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  • Henry Johnstone

The Records That Shaped Jamie Palmer

The Sydney DJ and Club 77 regular talks Mad Racket, Sounds on Sunday, and the music that shaped his self-confessed B-side taste.

The Records That Shaped Jamie Palmer

Can you tell us a little bit about your journey into music and DJing?

I started mixing pretty young. I was 13 and messing around all the time on a mate’s pair of bodgie belt-drive turntables. A girl we knew asked us to play at her birthday party, she gave us a $250 advance, and we bused to Central Station Records the next day to buy a load of happy hardcore records. We just went for it. It was a complete mess but we had fun.

From there, I went to raves quite a bit in my mid-teens and was pretty in to all of that. But the big turning point was when my older brother got his first pair of Technics. I was obsessed. Every chance I got, I’d be on them. When he moved out, I used to catch two buses halfway across town with a bag of records just to have a mix. I started getting exposed to proper house and techno in the late 90s via my brother’s collection and also my early clubbing experiences. This led to me really getting my skates on with buying records.

You were part of the Sounds On Sunday crew back in the ‘00s, the infamous Sunday party at Greenwood Hotel. How do you think did that period of time – and perhaps to an extent, progressive house – influenced your approach to DJing?

The main influence from those times for me was more technical as opposed to musical. Getting to watch masters of their craft (like Ben Korbel and Robbie Lowe, to name a few) week-in week-out was a treat and I learnt so much. From the fundamentals of a good mix to the little tactics they used, it helped shape the way I went about playing records.

You were also a member of the Kinder Spiel crew, which in my opinion is still yet to be beaten on flyer design. What are your memories of the party and do you think it will make a return one day?

Fond memories of the whole thing! We ended up going for about 12 years. It was a family affair. Playing records with the ones you love, for the ones you love doesn't get any better. Yeah, the series of flyers were so well done. That's down to my best buddy and instigator of the whole party, Langdon [Cook], who designed them. I wouldn't rule out a return.

The Records That Shaped Jamie Palmer

You took a break from DJing and took up the mantle again a few years ago. Why the pause?

Playing out has never been something I’ve wanted to force. It happens when it happens. In 2017 a few great doors opened and things kind of snowballed from there.

How would you describe yourself as a DJ and what kind of music inspires your sound these days?

The quality that inspires me most about my favourite DJs is their ability to deliver their ‘sound’ so cohesively while blending genres and spanning decades. So that’s generally something I’m trying to do when I’m playing. Sound wise, I’m always drawn to the deeper stuff. I’ve have B-side taste.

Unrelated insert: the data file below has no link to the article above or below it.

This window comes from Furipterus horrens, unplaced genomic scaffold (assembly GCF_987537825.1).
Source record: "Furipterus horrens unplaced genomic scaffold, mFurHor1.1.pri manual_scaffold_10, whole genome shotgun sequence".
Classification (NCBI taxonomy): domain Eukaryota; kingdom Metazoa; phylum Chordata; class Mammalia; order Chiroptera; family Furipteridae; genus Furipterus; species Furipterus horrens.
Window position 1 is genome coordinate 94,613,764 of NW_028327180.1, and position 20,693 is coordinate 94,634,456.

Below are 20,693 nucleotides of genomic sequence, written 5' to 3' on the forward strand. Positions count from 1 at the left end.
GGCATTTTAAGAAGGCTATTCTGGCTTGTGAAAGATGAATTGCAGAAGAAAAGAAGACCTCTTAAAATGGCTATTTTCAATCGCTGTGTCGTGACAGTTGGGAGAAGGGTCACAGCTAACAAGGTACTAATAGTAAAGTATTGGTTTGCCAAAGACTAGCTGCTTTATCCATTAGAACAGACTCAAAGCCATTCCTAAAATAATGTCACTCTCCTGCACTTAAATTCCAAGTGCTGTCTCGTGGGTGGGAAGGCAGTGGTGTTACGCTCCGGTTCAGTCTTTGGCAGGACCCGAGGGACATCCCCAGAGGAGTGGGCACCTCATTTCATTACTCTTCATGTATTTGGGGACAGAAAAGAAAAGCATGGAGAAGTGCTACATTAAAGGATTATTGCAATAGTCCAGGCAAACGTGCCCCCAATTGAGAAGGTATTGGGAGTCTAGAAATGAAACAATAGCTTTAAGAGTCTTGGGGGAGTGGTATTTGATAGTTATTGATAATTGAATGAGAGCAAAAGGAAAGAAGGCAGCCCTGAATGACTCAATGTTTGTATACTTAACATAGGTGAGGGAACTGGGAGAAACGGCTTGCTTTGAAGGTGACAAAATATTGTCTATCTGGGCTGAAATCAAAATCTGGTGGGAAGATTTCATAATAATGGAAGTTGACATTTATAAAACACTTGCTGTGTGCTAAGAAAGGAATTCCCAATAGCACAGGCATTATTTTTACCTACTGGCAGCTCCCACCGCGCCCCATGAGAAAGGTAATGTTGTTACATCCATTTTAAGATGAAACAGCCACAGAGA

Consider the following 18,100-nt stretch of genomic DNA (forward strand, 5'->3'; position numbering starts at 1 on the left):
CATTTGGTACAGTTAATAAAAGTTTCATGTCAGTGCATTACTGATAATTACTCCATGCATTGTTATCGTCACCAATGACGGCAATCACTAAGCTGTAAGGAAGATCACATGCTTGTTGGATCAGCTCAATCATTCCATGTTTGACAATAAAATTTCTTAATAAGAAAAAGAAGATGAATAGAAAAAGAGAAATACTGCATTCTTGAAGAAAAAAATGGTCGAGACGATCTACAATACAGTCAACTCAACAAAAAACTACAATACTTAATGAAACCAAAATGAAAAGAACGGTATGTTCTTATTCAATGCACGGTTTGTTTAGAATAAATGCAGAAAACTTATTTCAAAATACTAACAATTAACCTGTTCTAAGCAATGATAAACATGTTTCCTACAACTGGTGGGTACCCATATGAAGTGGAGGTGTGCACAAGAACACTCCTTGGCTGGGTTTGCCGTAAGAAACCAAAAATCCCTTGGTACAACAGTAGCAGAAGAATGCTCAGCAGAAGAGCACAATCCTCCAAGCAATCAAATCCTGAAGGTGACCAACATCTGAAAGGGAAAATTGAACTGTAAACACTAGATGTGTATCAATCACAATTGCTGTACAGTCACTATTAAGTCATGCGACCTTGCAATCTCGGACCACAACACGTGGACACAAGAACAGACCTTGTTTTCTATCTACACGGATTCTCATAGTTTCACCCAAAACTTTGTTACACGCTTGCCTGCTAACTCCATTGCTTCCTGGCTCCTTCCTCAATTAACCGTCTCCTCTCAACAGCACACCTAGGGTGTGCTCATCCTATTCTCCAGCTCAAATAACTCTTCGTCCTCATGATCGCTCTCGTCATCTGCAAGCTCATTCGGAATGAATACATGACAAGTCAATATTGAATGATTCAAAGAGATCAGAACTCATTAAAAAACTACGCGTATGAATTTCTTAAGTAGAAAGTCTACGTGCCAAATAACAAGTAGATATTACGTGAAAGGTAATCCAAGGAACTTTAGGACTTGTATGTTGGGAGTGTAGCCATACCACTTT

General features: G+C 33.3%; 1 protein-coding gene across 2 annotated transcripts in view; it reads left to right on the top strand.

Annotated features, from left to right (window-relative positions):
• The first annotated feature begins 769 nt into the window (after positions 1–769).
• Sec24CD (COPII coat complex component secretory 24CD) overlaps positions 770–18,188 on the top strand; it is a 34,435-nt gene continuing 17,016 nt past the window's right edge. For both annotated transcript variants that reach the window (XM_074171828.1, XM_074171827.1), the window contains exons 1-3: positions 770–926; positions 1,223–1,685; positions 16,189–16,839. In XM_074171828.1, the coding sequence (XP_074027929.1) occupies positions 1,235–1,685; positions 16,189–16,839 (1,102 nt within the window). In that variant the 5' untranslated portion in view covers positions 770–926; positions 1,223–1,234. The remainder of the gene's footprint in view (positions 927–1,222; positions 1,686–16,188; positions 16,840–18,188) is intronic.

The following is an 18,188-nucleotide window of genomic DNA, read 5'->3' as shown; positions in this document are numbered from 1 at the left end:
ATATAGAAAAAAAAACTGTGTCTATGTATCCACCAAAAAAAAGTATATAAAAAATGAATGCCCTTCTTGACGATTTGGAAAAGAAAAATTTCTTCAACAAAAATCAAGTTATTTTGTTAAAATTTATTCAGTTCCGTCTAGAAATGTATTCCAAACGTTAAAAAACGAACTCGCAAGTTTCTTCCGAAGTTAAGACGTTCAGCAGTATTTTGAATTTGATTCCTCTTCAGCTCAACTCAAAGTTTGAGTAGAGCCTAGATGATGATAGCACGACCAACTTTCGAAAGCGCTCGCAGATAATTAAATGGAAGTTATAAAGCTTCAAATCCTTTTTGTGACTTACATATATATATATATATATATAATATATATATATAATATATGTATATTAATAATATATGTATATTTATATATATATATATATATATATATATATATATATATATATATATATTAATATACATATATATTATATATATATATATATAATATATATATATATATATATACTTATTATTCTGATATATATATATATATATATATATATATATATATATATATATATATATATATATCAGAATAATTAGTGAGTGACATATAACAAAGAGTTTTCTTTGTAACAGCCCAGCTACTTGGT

You played the Mad Racket party a few months ago. How was it?

I can’t overstate the impact Mad Racket has had on me. So it was incredible to be asked back for a second time. The first time I played there back in 2018 I was quite nervous as it was a huge moment. Luckily, I just about managed to keep that in check and it went really well...but I couldn’t enjoy it as much.

This time around, for whatever reason, I could sit back and really get into it. It was super fun.

How have you been enjoying playing at 77 since it relaunched?

I’m loving it and very grateful to be a part of it. The determination, care and vision of the team is next level. I’ve relished the extended sets, both the early warm ups and the late-night bang outs. Sharing nights alongside incomparable legends like Lorna Clarkson and Simon Caldwell has been a highlight for sure. Hearing some of the amazing local talent coming through has been really inspiring too.

The Records That Shaped Jamie Palmer

Mood II Swing - Move me | Music For You Ears | 1995

I love it as much now as I did then. One of the gems from my bothers collection that influenced me early on.

Maurizio - Untitled / M4 | 1995

I could insert just about anything by Basic Channel or Deepchord here. Dub techno has always been my happy place. From a mixing perspective, it’s great to learn on. Long and loopy.

Kings of Tomorrow - Fade to Black | Yoshitoshi | 1997

This is the complete house track.

The Aztec Mystic AKA DJ Rolando - Jaguar | Underground Resistance | 1999

When I first heard this, it had a big impact on me. It was Sabotage at The Metro and Ken Cloud closed his set with it. Blew the roof off. It’d just come out and that Monday I was into Reachin Records to buy it (off Ken)!

Hardlife - UR | Underground Resistance | 2001

My love for this record was forged on the Mad Racket dance floor over the years. It's one of those tracks you’d have to come up with a few new dance moves just to get the energy out.


Jamie Palmer and Telefunken play Club 77 on Saturday 29 July. More info here.

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